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Tagbilaran Plant Gallery showcases P300k plant

Tagbilaran Plant Gallery showcases P300k plant

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Tagbilaran Plant Gallery showcases P300k plant

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Wake-uppers:

Scene: From Jeycelle Espejo-Inting of Dr. Cecilio Putong National High School: Pride can seep into a relationship when disagreements occur. The longer you sit and stew over your disagreement, the harder it is to reconcile. Pretty soon, days, weeks, and years pass by and you become accustomed to the way things have become in the relationship. Every passing moment without reconciliation makes it that much harder to turn around and say you are sorry. Don’t let your pride get the better side of you. Make it a practice to hurry and settle your differences quickly.

Scene: Aniana “Anyang” Agunod celebrated her 83rd birthday last Nov. 18. Ma’am Anyang,  a retired teacher at Booy South Elem. School, involves herself in church activities. Family and close friends came out to wish her a Happy Birthday. Her grandkids also brought balloons and presents for her.

Scene: Rufino Palma Persigas, a former village councilor of Barangay Buenavista in Ubay town, turned 88 last Nov. 16. Family and friends said Rufino’s 88th birthday was definitely one to remember, and bigger plans have started for his 89th.

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Even before the novel coronavirus pandemic hit, my Mama Inday was already a certified plantita. Back in 1990s, she was already showing how big and small plants can transform a home into a relaxing space. 

Gardening also appealed to nostalgia for the passing of a more relaxed life. Thus, only a few of her plants survived.  Of course, she can’t help but have favorites. One of her most precious plants is an Alocasia zebrina, which has been with her for four decades. 

The coronavirus pandemic has set off a global gardening boom.  

Since the lockdown began, I’ve watched my Mama and my sister transform our neglected backyard into a blooming sanctuary. My Mama turned to the soil in moments of upheaval to manage anxieties and imagine alternatives. Now, she has more than a 20 plant species in her collection. 

To look carefully at the mayana ornamental plant, one must look closely at the patterns and colors to appreciate the plant. 

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Coleus blumei is the botanical name of the mayana, also known as the lampuyana, dafronaya, tampunaya, daponaya, painted nettle, among other nicknames.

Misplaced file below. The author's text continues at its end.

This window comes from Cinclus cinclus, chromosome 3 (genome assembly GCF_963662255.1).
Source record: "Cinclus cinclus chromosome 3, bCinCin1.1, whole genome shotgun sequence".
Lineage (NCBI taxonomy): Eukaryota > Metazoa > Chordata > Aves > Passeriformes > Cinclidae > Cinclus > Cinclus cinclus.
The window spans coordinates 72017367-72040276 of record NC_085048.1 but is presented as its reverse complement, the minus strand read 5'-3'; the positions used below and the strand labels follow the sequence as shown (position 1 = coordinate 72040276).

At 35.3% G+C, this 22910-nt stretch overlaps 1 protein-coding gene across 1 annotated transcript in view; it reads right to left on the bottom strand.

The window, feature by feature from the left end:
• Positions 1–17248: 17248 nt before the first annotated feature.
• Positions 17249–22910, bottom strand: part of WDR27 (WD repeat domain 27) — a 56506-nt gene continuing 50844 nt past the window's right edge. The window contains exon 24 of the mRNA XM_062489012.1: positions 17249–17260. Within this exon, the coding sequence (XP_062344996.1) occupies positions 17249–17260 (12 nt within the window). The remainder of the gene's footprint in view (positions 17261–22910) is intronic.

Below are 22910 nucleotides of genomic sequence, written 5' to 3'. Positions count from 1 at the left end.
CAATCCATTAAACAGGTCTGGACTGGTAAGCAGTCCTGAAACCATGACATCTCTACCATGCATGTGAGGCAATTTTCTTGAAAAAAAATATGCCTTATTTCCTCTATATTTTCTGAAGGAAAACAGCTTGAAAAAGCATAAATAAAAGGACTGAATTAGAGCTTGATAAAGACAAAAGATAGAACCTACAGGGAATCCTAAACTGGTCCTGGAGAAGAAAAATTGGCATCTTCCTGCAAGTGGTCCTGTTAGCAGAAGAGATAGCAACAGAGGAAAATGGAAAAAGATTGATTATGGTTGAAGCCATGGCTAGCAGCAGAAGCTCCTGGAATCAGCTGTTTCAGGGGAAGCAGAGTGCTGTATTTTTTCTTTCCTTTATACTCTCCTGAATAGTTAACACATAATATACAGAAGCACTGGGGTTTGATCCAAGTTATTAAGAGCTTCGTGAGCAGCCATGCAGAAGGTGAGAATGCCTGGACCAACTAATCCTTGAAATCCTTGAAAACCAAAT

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While you might have childhood memories of the mayana plant traditionally used for folkloric medicine for pain, sore, swelling and cuts, the “The Plant Gallery” exhibit is meant to give you a new appreciation for that particular 100 varieties of its kind as well as other plants. 

“The Plant Gallery,”  is on view Wednesday through today, Nov. 22 at the 2nd floor of Alta Citta Mall in Tagbilaran City. It showcases local gardening enthusiasts’ passion for sprucing up the home with greens.

Jose Owen Quimson, one of the orgnanizers, says there are 23 exhibitors from different towns of Bohol who display and sell indoor and outdoor house plants. 

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Jessa Mae Suarez sells mayana for P50-P70/pot at her “Mayana Garden” with 100 varities of mayana. Her assistant, Anthony Ceniza, has turned their booth into a magical mayana garden accentuated with giant alocasia plants. 

Fr. Felix Hora, a known horticulturist from Panglao town, showcases his collections of cacti and other plants such as philodendron and succulents at his “Foliage Garden.” 

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Other exhibitors showcase their alocasia,  anthurium hookeri, rubber plants, monstera, black cardinal, Chinese evergreen and orchids. 

The most expensive plant at The Plant Gallery is a variegated green congo worth P300,000. Yes, you read that right: three hundred thousand pesos!!! 

The most in demand types of plants now are anything that’s variegated—meaning they exhibit different colors, especially in the form of irregular patches or streaks.

Another expensive plant is the Monstera borsigiana albo which is worth P180,000. 

Some of my friends who are  avid plant collectors even during the pre-pandemic period say they’ve noticed the huge price difference of the plants between now and before the March lockdown.

Elvie Bongosia has thrice visited the exhibit  to buy some succulents to add to her collections. As a means to destress, she started caring for succulents and cacti, until she eventually tended to variations ornamental plants.

In five months, Bongosia has amassed more than 200 potted plants in her home and has transformed her abode into a fresh green spot. 

Elvie has been dubbed a certified “plantita” – a portmanteau of plant and the Filipino word for aunt (tita) — because of her love for plants.

Other plant enthusiasts, Merlyn Diez-Bantugan and Fiel Angeli Araoarao-Gabin, have said plants give them joy that money can’t buy. 

And so if COVID-19 underscores an age of distancing, gardening arises as an antidote, extending the promise of contact with something real. 

Note: Being a plantito/plantita is not exactly a cheap hobby. 

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Thanks for your letters, all will be answered. Comments welcome at leoudtohan@yahoo.com, follow leoudtohanINQ at Twitter /Facebook/Instagram.

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